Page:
Cinematic Breadcrumbs ELVIRATOBER Pt 4: “Messiah of Evil” (1973) –
Girls, Gore, and a Lovecraftian Giallo
Lovecraftian horror or sometimes called “cosmic horror” is a subgenre that predicates itself on the unknown or incomprehensible – you might have heard of this term more recently in relation to the HBO drama series “Lovecraft Country” which takes place in Jim Crow America as a group of friends “struggle to survive and overcome both the racist terrors of white America and the terrifying monsters that could be ripped from a Lovecraft paperback”
Lovecraft paperback refers to the works of H.P. Lovecraft who was an American writer of weird, science, fantasy, and horror fiction. Lovecraft is best known for his creation of a body of work that became known as the Cthulhu Mythos.
Cthulhu (Kah-thoo-loo) Mythos refers to the mythopoeia or fictional shared universe that Lovecraft created, and all the monsters that live there.
The term was coined by August Derleth, a contemporary correspondent and protégé of Lovecraft, to identify the settings, tropes, and lore that were employed by Lovecraft and his literary successors. The name Cthulhu derives from the central creature in Lovecraft’s seminal short story “The Call of Cthulhu”, first published in the pulp magazine Weird Tales in 1928.
Some of our favorite drag queens on the show – like Shangela and Monet X Change in Lovecraft Country:
Giallo is the word for a period of Italian horror cinema that used a mystery as its main plot device, often portrayed women as the victims and incorporated sex and violence, sometimes tied together and making the scenes of extreme gore slightly erotic, sensual or sexualized.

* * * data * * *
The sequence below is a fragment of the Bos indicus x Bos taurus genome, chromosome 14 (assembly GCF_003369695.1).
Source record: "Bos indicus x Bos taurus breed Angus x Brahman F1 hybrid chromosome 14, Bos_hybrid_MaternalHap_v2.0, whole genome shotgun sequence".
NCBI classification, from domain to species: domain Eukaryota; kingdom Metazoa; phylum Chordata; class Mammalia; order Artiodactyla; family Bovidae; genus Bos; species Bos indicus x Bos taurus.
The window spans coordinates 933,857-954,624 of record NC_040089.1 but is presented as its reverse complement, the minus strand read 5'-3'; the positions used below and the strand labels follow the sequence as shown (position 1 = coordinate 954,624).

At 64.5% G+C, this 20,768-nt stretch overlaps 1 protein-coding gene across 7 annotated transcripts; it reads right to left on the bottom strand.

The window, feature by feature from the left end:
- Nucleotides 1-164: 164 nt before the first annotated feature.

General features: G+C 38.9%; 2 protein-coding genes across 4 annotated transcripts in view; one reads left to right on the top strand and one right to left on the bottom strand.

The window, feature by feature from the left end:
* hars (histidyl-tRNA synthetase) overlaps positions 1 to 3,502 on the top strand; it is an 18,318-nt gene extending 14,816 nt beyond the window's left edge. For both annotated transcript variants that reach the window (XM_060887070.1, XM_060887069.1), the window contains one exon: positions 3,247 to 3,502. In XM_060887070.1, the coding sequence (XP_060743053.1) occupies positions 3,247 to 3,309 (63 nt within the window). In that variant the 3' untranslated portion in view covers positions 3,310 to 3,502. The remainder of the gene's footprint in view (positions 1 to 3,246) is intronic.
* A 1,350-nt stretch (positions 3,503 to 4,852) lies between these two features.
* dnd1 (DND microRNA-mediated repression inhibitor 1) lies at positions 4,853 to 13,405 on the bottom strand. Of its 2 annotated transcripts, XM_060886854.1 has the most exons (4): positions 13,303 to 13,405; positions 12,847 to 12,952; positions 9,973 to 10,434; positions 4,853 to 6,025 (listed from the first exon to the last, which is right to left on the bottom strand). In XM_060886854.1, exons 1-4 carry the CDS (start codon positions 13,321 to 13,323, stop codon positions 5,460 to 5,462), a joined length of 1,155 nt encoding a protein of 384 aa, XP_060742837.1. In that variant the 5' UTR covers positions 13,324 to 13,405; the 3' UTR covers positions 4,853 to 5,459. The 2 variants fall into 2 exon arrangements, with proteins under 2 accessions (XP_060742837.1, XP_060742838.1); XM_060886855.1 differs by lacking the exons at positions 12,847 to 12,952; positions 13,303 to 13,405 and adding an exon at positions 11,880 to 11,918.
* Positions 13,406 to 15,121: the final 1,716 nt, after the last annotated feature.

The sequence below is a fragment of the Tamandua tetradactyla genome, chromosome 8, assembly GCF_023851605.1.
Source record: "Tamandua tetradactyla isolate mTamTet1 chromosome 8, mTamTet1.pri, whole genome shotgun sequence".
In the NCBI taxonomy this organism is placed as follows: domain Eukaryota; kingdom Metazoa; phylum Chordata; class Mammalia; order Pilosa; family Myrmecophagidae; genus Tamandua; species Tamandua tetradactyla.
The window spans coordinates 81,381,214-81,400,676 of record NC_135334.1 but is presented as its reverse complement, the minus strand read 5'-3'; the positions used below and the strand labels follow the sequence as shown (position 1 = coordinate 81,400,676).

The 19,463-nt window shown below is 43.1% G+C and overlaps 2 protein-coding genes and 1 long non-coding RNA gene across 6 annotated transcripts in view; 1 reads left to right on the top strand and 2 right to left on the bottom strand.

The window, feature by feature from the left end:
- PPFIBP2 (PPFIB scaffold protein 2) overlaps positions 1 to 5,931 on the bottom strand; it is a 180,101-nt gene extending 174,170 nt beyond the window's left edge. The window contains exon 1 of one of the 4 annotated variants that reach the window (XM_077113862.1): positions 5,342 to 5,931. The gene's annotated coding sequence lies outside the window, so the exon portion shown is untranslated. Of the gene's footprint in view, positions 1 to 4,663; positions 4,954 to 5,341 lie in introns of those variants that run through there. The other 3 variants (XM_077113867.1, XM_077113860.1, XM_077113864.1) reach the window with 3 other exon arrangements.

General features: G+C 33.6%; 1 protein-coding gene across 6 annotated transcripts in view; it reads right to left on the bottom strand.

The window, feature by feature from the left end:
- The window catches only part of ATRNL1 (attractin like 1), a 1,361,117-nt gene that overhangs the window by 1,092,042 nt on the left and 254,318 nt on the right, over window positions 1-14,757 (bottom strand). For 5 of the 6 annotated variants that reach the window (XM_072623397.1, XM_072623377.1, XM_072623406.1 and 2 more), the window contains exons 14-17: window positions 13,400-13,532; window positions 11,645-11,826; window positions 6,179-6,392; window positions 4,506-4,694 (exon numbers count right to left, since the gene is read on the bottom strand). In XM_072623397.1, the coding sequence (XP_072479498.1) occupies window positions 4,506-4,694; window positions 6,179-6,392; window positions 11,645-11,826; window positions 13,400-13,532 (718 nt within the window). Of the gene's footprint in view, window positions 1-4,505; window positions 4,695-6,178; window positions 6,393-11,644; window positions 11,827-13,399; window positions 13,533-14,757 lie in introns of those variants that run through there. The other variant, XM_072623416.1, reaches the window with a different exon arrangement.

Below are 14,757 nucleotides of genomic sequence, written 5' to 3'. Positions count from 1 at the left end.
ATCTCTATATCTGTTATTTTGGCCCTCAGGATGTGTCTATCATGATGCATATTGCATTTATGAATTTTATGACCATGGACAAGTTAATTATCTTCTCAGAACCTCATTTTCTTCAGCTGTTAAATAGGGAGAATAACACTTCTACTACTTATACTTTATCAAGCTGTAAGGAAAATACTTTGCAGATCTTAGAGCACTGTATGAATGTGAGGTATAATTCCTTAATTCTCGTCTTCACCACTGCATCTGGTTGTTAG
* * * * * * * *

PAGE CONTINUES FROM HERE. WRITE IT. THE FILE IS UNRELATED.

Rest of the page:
The word giallo is Italian for yellow. The term derives from a series of cheap paperback mystery and crime thriller novels with yellow covers that were popular in Italy.
In the context of 20th-century literature and film, especially among English speakers and non-Italians in general, giallo refers specifically to a particular Italian thriller-horror genre that has mystery or detective elements and often contains slasher, crime fiction, psychological thriller, psychological horror, sexploitation, and, less frequently, supernatural horror elements.
Some would say Mario Bava’s “Blood and Black Lace”(1964) was one of the first true Giallos. That movie and “Black Sabbath” (1963), also titled “I tre volti della paura” which means “The Three Faces of Fear,” is another one of his that kicked off the genre (though this was in black and white vs. color which limited the elements that are consistent with the movie genre – like color motifs).
All are a bit meandering and slow, but rich with visuals, well-crafted mise on scene – which means the way a scene is set up, and gothic sets dripping with color motifs, decadent interiors and beautiful women at the focal point.
The film “Messiah of Evil” incorporates elements of both, and was also heavily inspired by the 1968 hit film “Night of the Living Dead” – a movie about zombies that got inspiration for the script from Richard Matheson’s 1954 novel I Am Legend – which of course eventually became the direct basis for the 2007 movie of the same name starring Will Smith.
Pictures from Elvira’s Memoir:
“Yours Cruelly, Elvira: Memoirs of the Mistress of the Dark” by Cassandra Peterson
Wikipedia pages and associated articles –
- https://ingloriousbaguettes.com/ – Italian Horror Series